In the United States, we have the right to speak freely about our religious, political, economic or any other “controversial” viewpoints. We are also avid social media users, which makes for an interesting mix of people: having the right to say what they want, and being provided with outlets to let them do so on a national and global level.
Recently, a young student was suspended from Texas Christian University by school officials after posting on Facebook and tweeting questionable responses to the Baltimore riots. After the University responded by stating they didn’t approve of the comments, the student had even more to say.
Is this fair for a university to inflict sanctions on a student who has the right to say whatever he or she desires? It depends. In today’s world, while freedom of speech is a right, it doesn’t necessarily mean immunity from punishment.
Another local incident occurred when a woman tweeted a negative comment about having to start her new job the following day, and then was terminated after her future boss saw the tweet.
The outcomes of these situations are realistic, yet the public still questions the legality. From an employee or student point of view, many feel that whatever they say outside of work or school can’t affect them. Employers or school officials on the other hand, have the ability to make certain decisions, especially when the entity is privately owned.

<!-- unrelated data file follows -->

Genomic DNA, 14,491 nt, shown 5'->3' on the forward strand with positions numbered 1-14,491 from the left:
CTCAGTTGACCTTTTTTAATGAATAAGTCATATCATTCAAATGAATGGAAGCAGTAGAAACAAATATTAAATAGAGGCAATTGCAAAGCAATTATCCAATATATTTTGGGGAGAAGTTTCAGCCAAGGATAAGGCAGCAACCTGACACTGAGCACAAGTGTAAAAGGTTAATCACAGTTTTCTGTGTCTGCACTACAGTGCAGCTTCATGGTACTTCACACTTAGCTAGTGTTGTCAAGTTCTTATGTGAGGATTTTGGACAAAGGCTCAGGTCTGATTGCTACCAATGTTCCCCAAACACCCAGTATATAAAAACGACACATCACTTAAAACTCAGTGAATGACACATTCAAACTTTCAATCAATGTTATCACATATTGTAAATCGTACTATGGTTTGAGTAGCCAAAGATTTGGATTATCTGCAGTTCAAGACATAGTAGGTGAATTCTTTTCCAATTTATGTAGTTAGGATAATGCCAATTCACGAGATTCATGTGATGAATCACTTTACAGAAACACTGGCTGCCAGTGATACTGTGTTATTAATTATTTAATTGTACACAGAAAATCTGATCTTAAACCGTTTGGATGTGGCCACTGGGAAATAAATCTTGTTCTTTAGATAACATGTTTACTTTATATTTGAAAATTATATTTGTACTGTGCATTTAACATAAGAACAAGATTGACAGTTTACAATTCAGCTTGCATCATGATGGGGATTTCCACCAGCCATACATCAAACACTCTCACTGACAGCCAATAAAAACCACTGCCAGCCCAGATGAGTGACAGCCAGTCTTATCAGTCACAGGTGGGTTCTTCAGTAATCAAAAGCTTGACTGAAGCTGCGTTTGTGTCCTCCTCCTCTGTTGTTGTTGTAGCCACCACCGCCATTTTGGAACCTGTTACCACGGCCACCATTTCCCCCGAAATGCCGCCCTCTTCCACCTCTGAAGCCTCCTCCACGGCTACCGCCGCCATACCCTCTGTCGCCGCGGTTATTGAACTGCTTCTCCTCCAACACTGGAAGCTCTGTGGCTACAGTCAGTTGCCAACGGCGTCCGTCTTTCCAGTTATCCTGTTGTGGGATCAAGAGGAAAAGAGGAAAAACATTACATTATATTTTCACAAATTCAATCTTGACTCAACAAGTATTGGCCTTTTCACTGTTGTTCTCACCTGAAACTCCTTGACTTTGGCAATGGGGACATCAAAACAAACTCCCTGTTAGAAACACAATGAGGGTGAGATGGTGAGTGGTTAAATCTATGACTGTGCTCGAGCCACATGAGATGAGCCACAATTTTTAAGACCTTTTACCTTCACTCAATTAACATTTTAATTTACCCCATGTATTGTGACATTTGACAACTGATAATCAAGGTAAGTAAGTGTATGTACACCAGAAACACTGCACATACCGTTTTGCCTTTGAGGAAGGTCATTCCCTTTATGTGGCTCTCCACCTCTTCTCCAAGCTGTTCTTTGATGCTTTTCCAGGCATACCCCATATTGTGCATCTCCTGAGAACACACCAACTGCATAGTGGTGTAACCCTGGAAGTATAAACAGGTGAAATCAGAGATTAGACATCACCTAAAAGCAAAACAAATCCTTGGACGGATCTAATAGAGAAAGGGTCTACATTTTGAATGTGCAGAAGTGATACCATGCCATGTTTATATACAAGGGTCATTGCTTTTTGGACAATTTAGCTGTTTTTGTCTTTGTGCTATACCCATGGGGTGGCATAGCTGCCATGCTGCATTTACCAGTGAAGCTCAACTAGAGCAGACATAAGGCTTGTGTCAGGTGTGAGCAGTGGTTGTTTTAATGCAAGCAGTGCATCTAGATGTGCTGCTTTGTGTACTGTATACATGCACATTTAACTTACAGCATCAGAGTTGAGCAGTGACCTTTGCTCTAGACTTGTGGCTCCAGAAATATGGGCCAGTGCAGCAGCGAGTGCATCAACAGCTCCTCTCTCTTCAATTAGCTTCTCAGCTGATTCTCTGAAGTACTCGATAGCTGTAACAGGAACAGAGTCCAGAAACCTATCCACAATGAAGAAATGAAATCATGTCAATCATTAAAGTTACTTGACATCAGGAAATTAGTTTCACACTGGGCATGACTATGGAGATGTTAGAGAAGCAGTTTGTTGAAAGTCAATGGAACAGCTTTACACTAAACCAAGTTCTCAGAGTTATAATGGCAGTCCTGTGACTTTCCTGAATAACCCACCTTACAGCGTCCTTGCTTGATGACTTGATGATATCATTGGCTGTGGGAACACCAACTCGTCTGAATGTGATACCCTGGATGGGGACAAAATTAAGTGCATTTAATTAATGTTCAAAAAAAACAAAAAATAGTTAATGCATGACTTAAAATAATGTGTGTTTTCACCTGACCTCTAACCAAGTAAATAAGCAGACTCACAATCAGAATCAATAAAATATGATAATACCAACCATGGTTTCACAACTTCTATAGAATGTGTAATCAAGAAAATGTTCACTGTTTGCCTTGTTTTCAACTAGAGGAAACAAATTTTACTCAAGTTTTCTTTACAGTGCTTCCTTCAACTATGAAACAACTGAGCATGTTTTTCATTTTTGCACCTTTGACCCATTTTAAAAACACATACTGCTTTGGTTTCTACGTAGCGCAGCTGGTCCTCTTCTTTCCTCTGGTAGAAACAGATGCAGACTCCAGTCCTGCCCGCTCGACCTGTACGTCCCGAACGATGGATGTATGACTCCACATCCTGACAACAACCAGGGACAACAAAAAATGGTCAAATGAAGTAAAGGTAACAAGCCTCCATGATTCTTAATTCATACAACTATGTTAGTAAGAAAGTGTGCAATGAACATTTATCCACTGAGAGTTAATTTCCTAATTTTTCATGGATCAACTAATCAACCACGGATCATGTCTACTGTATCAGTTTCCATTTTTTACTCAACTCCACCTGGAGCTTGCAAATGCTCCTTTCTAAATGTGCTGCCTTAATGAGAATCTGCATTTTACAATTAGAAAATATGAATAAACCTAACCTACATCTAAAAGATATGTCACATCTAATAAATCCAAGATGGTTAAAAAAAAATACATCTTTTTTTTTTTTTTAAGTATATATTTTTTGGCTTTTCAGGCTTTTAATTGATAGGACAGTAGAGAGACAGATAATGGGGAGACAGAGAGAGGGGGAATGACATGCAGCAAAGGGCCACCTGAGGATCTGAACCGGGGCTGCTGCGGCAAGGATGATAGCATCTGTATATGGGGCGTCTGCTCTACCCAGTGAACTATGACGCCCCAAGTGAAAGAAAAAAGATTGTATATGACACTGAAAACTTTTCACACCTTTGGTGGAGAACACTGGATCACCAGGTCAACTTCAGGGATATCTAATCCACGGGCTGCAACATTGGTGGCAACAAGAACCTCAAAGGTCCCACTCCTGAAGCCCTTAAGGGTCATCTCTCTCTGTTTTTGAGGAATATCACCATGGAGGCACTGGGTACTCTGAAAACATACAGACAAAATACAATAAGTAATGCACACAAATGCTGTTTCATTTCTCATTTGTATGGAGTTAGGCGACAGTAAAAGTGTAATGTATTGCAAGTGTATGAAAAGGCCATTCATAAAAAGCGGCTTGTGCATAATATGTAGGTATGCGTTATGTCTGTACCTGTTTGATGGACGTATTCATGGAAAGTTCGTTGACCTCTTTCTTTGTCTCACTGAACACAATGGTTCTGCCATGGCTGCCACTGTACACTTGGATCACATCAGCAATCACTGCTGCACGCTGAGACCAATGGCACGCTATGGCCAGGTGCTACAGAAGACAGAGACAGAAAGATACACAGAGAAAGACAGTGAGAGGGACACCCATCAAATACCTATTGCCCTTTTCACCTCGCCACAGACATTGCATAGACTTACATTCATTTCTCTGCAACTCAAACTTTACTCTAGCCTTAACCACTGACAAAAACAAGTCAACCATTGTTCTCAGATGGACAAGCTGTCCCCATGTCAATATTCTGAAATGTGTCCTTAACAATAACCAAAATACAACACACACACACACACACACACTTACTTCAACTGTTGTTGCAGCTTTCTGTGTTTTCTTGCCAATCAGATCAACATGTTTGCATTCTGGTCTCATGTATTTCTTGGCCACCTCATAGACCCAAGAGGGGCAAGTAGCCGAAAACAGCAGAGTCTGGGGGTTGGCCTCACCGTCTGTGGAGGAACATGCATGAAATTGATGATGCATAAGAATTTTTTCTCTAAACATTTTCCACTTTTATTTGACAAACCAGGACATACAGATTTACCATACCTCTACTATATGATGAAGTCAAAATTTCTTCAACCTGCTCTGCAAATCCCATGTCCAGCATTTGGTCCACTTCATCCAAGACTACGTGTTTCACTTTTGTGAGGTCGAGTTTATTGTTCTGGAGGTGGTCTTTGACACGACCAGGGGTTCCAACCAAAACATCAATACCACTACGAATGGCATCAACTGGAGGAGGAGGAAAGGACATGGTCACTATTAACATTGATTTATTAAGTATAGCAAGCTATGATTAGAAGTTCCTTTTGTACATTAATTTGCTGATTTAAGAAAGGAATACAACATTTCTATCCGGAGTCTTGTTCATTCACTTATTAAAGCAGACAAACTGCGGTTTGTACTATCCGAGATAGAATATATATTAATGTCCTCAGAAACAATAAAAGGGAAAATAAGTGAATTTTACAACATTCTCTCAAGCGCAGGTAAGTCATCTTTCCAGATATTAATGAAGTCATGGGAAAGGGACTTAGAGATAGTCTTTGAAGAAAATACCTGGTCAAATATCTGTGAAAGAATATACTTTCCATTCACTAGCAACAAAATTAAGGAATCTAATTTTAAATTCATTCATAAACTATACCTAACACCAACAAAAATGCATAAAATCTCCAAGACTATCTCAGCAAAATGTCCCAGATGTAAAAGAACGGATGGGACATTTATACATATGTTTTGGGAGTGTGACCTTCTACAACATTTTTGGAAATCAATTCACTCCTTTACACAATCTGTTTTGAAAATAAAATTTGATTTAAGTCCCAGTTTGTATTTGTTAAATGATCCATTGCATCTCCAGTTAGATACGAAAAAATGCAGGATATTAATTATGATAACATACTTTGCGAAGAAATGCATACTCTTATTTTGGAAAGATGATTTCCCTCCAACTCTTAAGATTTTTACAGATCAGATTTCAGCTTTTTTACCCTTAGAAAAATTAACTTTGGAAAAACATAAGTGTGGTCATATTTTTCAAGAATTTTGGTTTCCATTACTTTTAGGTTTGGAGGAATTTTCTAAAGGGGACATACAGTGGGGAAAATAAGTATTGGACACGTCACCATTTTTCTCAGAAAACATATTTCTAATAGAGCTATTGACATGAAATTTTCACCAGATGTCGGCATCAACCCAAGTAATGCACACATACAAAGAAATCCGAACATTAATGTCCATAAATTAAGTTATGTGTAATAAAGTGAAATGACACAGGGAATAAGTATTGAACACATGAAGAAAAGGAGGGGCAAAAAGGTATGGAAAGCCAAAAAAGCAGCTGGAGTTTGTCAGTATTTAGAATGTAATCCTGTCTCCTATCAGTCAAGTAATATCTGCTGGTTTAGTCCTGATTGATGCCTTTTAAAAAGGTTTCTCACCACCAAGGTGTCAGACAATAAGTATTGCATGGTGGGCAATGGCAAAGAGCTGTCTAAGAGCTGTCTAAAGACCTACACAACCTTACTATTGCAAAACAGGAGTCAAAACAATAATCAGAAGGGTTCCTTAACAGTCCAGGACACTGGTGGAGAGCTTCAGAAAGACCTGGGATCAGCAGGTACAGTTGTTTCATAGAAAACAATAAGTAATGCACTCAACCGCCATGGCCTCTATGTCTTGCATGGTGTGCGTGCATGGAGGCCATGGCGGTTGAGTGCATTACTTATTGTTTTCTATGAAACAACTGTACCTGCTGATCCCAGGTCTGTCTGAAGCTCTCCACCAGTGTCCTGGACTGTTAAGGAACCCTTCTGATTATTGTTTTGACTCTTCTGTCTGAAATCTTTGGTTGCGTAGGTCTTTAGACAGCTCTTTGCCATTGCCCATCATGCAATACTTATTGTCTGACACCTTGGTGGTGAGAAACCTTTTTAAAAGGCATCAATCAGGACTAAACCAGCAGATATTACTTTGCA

These situations also become challenging when it comes to public employees such as law enforcement officers and agencies. While public employees maintain equal rights in regards to the First Amendment compared to those who aren’t public employees, “the courts have recognized that the government has considerably more ability as an employer to regulate its employees’ speech than it would simply as a sovereign,” according to Federal Bureau of Investigation.
Ultimately, freedom of speech is complex and social media allows for the perfect medium in which users don’t necessarily fear or understand the legal sanctions of their words.